Back in the day, station wagons were the defacto family haulers of the age. Based on popular sedans, they were the opposite of today’s SUVs. While modern sport utility vehicles are tall and upright, old-school wagons, such as this 1970 Kingswood Estate, are sleek, stylish, and relatively petite in comparison.
The late ’60s and early ’70s saw a fierce battle for station wagon supremacy. The Chevy Kingswood, Ford Country Squire, and Plymouth Suburban (yes, Plymouth had a Suburban) were common sights back then. Hundreds of thousands of long-roof variants were sold, and unlike coupes or convertibles, wagons were run hard as utilitarian vehicles on the roads across America. Station wagons were daily workhorses, and the ones that didn’t get wrung out were sent to the crusher and are as rare as hens’ teeth these days. When it comes to our favorite of the Big Three full-size wagons, that’s a tough call because they’re all cool, but we’ll go with the Kingswood because it’s a friggin’ Chevrolet with good looks and Bowtie power.
The Ford LTD Country Squire sold 121,538 units and was the best-selling wagon in the US market in 1970. Second place went to the Chevrolet Kingswood and Kingswood Estate, which sold 116,332 units combined. Third place went to the Plymouth Fury Suburban, which sold 86,085 units and was the best-selling wagon of the Chrysler Corporation in 1970.
The Flagship Chevrolet Wagon
The 1970 Chevrolet Kingswood was based on the Impala and it slotted above the Bel Air-based Townsman. A Caprice-based Kingswood Estate model was positioned as the flagship Chevrolet station wagon. All Kingswood Estate wagons came with V8 engines. Multiple engine choices were available, starting with the small-block 350, up to a 454 cubic-inch big-block. The 1970 full-size Chevys were carried over 1969 models with some styling revisions. The 1969 loop front bumper and horizontal taillights were replaced with a conventional front bumper and three vertical taillights on the sedans.
300 horsepower, 350 cubic inch V8 (four-barrel)
265 horsepower, 400 cubic inch V8 (two-barrel)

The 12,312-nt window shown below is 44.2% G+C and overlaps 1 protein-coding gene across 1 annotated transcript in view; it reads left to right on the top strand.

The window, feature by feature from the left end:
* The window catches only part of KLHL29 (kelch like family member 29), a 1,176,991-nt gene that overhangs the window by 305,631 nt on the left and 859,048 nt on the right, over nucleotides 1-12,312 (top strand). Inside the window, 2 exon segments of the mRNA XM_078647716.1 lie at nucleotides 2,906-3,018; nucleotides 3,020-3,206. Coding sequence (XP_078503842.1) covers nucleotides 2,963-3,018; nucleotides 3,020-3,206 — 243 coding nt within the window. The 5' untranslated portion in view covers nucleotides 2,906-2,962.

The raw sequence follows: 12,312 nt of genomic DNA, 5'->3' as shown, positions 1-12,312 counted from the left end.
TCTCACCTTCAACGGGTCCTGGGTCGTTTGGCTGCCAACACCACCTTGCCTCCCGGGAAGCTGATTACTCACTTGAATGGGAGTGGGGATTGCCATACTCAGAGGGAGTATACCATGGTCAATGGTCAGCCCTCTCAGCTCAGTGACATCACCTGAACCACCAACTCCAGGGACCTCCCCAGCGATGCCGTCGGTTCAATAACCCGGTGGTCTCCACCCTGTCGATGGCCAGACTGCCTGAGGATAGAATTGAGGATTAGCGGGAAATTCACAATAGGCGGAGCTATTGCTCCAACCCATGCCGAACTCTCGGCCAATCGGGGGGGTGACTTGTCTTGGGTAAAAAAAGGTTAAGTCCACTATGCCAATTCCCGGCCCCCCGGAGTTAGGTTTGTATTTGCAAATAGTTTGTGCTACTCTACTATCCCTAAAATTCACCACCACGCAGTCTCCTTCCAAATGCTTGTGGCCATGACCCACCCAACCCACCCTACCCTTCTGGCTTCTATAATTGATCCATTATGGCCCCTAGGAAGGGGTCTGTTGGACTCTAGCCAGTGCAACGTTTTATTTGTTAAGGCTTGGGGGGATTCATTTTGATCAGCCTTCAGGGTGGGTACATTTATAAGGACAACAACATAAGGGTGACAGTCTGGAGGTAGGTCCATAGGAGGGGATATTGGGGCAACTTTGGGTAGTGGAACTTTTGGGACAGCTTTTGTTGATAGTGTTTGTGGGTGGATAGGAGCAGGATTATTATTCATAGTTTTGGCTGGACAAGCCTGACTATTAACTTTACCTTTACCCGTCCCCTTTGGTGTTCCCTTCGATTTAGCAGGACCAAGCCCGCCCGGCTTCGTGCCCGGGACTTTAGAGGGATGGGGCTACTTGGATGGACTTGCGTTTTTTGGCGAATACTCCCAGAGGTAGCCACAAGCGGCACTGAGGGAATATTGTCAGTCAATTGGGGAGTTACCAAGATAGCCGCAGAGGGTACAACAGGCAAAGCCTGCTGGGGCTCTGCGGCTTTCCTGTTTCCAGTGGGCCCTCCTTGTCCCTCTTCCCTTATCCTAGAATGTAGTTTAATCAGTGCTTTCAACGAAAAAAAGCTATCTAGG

330 horsepower, 400 cubic inch V8 (four-barrel)
345 horsepower, 454 cubic inch V8 (four-barrel)
Our 1970 Kingswood Estate Feature Car
This brings us to our feature car, a 1970 Kingswood Estate Wagon. This Bowtie hauler has under 70,000 miles on the clock and holds onto its original paint and oh-so-70s vinyl wood paneling. It was purchased new in January of 1970 in Kent, Washington. The first owner used the wagon for Girl Scout duty and as a commuter car of massive capacity between the two Washington state towns of Renton and Everett. The current owner of the car, Brad Lauver, from Pennsylvania, bought the car from Streetside Classics twelve years ago and has made a few upgrades to make the wagon more to his liking.
The wagon runs a stock frame with bagged suspension, tubular A-arms, and front disc brakes. That’s all well and good, but we saved the best for last. Originally equipped with a two-barrel carbed, 400 cubic-inch engine, this wagon got a heart transplant with an LS1 V8 and four-speed automatic transmission from a 2000 Camaro donor car. With around 345 horses from the LS motor, the wagon got a big boost of hustle (equal to that of the optional 454 cubic-inch engine) and a huge increase in drivability.
Making Good Great
With an adjustable air ride, the Kingswood sits just right and shows off a nice set of 16-and 17-inch American Racing Torq-Thrust rims. Station wagons were beasts of burden and the fact this Kingswood survives today in mostly original form is amazing. Station wagons with acres of vinyl wood paneling were everywhere in subdivisions across the country back in the day, and Lauver claims the Kingswood retains its original plastic-plank siding.
Lastly, while old wagons are cool, they are also stout and were built to last. The modern equivalent of this Kingswood is a Tahoe or Suburban, and a loaded version is approaching 100 grand these days. We don’t know how much the current owner paid for this wagon, but we think this 53-year-old station wagon was a GREAT bargain at its original $4,619 purchase price. Try finding one of these beauties for that price today!
Instead of buying a new SUV, buy a well-preserved old wagon, and put the down-payment money on a house instead. That’s the way to do it. Not only will you have an appreciating asset, but you’ll be greener than all your neighbors by recycling an old car! Lastly, you’ll bring some much-needed old-school cool to the local grocery store parking lot.